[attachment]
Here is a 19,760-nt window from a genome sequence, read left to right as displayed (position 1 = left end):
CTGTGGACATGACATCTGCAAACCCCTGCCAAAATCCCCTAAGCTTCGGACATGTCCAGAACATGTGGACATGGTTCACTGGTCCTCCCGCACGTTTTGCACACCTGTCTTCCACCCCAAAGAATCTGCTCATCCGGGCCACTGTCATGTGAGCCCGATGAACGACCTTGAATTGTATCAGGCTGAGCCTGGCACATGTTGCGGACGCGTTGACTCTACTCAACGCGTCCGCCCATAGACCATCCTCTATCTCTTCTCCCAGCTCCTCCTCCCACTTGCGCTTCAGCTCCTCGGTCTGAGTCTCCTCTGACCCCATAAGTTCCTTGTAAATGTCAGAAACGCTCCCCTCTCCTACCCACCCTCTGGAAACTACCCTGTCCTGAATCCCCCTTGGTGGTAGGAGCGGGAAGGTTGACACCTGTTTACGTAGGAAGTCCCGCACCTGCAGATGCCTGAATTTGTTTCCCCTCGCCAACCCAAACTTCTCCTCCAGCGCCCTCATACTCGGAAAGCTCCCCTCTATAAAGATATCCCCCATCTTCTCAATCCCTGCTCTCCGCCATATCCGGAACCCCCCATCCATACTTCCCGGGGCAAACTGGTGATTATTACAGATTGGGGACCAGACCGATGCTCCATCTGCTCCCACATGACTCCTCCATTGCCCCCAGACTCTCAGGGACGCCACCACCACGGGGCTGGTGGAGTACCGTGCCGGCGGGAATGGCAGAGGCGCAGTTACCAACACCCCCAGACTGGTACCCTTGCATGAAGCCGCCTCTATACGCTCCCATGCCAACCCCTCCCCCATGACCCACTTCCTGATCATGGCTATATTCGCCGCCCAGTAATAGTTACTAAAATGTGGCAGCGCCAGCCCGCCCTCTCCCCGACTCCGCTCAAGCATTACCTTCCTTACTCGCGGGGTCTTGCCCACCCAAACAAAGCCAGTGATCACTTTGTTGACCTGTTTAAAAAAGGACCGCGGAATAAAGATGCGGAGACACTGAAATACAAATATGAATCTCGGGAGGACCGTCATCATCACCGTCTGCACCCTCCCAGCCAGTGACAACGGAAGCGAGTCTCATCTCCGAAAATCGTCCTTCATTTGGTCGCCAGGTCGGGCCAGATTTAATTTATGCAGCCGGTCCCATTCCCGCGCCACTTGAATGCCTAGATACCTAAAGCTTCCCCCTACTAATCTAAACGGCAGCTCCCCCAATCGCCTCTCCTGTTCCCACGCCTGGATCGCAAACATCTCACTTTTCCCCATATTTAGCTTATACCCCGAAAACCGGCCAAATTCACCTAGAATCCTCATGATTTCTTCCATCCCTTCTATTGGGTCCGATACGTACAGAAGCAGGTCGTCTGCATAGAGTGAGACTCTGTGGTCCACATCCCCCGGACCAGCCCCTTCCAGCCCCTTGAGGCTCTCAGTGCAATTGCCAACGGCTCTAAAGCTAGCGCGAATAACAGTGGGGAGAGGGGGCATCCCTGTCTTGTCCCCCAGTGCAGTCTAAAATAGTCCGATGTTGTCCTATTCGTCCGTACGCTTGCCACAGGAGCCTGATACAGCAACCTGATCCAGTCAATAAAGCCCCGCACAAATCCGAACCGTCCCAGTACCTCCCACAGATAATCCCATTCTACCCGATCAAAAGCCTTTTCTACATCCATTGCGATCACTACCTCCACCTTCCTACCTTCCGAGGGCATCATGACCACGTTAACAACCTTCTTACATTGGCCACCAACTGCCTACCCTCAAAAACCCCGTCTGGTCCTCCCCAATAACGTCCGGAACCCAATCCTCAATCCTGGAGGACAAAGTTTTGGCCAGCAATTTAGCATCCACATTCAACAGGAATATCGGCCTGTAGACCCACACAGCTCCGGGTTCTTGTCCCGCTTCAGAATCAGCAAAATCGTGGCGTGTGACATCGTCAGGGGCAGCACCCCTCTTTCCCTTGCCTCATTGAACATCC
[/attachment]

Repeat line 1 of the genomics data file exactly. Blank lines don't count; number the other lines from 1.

Here is a 19,760-nt window from a genome sequence, read left to right as displayed (position 1 = left end):